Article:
Australia is likely to become a more attractive market for EV car makers. But are we ready?

With new efficiency standards to become law from 2025, Australia is poised to become a more attractive market for electric car makers.

But are we ready for it?

University of Queensland (UQ) researcher Dr Kai Li Lim says it’s imperative Australia — and its infrastructure — is ready for a potential influx of electric vehicles (EVs). 

“The transition to EVs will require both strategic investment and careful thinking, as charging technology and charging behaviour continue to evolve,” he said.

Here are five things researchers say we need to do to capitalise on an electric future. 

Invest in charging infrastructure

It’s the most obvious area where Australia is lagging behind other countries, according to those in the field.

Dr Lim, from UQ’s Centre for Sustainable Engineering Innovation, has been researching the reliability of charging stations in Australia.

Dr Kai Li Lim researches passenger behaviours surrounding electric vehicles.(Supplied)

“I think charging infrastructure at the moment needs to be more resilient,” Dr Lim said.

“You don’t really have the density of charging stations that you would in [for example] western European countries or in North America.”

He said users also report charging stations are often vandalised, broken and don’t work.

If Australia is to promote a future that fosters lower emissions vehicles and EV production, it’ll need more reliable charging infrastructure.

Australia’s electric vehicle charging infrastructure is lagging behind, experts say.(ABC News: Curtis Rodda)

But Dr Lim said it’s a balancing act

“You have to invest in charging stations, or rather, deploy charging stations where you will be able to see traffic and utilisation,” he said.

“On the other hand, you don’t really want to overinvest to a point that you have more and more charging stations sitting there vacant.”

Enable EVs to supply energy back to the grid

Electric cars also have the potential to power our homes, or feed electricity back into the grid with leftover charge.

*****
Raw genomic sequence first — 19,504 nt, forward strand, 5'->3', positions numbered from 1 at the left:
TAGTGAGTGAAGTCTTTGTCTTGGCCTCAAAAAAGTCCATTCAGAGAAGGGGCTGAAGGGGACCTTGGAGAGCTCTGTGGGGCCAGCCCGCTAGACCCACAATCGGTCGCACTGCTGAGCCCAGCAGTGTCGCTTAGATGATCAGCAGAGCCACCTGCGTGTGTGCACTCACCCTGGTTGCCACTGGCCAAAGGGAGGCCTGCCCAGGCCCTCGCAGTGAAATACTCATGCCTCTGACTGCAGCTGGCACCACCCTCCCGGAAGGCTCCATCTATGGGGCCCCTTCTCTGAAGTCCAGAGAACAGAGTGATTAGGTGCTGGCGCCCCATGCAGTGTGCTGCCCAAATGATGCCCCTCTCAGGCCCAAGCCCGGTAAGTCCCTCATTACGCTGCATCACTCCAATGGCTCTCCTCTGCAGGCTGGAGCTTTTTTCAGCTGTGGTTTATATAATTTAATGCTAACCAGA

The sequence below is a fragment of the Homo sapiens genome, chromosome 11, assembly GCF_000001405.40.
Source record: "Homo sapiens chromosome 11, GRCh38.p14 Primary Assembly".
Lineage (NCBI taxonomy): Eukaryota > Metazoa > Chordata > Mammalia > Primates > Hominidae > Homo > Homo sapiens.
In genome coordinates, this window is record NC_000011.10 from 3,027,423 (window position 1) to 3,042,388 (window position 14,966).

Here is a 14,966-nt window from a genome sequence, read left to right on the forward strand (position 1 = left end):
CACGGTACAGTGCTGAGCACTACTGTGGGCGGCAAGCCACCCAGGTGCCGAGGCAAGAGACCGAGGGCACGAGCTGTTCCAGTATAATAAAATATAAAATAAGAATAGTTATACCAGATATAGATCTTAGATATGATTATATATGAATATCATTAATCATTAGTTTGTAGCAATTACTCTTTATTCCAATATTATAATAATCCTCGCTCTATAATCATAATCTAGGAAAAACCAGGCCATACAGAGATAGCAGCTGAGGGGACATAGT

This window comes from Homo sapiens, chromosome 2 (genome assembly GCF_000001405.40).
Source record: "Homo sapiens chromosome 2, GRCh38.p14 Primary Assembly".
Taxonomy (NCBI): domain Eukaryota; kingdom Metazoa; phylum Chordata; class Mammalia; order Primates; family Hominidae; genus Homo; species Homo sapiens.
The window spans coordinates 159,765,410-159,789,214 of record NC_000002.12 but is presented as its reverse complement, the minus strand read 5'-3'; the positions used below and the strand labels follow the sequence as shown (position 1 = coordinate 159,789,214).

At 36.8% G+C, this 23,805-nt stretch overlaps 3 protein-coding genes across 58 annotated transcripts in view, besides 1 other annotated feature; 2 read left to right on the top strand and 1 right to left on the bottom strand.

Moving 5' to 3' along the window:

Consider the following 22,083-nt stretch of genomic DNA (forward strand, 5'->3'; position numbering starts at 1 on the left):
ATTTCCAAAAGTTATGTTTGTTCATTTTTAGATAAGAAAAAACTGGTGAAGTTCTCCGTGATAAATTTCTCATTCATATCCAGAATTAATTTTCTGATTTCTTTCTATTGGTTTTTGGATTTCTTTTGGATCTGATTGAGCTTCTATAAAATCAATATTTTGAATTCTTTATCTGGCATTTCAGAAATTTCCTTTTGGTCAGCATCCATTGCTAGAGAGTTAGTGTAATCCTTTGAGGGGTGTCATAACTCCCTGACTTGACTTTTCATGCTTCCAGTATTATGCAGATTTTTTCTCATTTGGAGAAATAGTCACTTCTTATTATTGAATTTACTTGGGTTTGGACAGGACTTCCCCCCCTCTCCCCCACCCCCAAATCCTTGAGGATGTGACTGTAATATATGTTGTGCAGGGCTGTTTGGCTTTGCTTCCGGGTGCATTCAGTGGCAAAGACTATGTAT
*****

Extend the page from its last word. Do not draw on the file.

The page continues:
“Electric vehicles are very interesting because the batteries are quite large relative to household loads and the loads that are on distribution networks,” UQ Associate Professor Archie Chapman said.

“So they can provide a lot of valuable support to the local network and to the grid as a whole.”

Electric cars are becoming more popular in Australia.(ABC News: Elizabeth Pickering)

Renewables “have reduced the costs of producing electricity”, he said, but these systems aren’t always available to the everyday consumer.

Dr Chapman said electric vehicles offer a cheaper and more accessible option.

“Light and heavy EVs should be enabled and encouraged to supply energy back to the grid, lowering energy costs for consumers and reducing greenhouse gas emissions.”

Replace the fuel excise

Motorists pay a tax at the pump called a fuel excise, which is used by the federal government to pay for roads and upkeep. 

Dr Chapman believes the fuel excise should be replaced with an “efficient or economically sound road user charge” that’ll cover electric vehicles too.

Dr Archie Chapman believes the fuel excise should be replaced with an “efficient or economically sound road user charge”.(AAP: Lukas Coch)

“A fair road user charge for EVs will eventually be needed to replace the loss of fuel excise revenue in Australia, and to continue recouping road costs equitably,” Dr Lim added.

This could be a tax per kilometre travelled, to be applied to both petrol and electric vehicles.

Another possibility is a congestion tax, where areas with dense traffic implement a toll to deter drivers.

Address workforce shortages

There will be “high demand for a workforce in all parts of the EV sector”, according to Dr Lim.

That includes having staff to install, operate and maintain vehicles and chargers — a complex task that requires specialised courses to meet skill demands.

“Workers in the internal combustion engine vehicle sector should be supported with transition programs, and ideally be provided with pathways toward EV manufacturing and services,” Dr Lim said.

Dr Kai Li Lim says there will be high demand for a workforce in all parts of the EV sector.(Getty: STR)

“These are new skills as well, because we’re talking about new standards that are coming in internationally,” he added.

Dr Chapman said one thing was “for certain”.

“Because this is a growing industry, we will be expecting more and more shortfalls until this stabilises a few years into the future,” he said.


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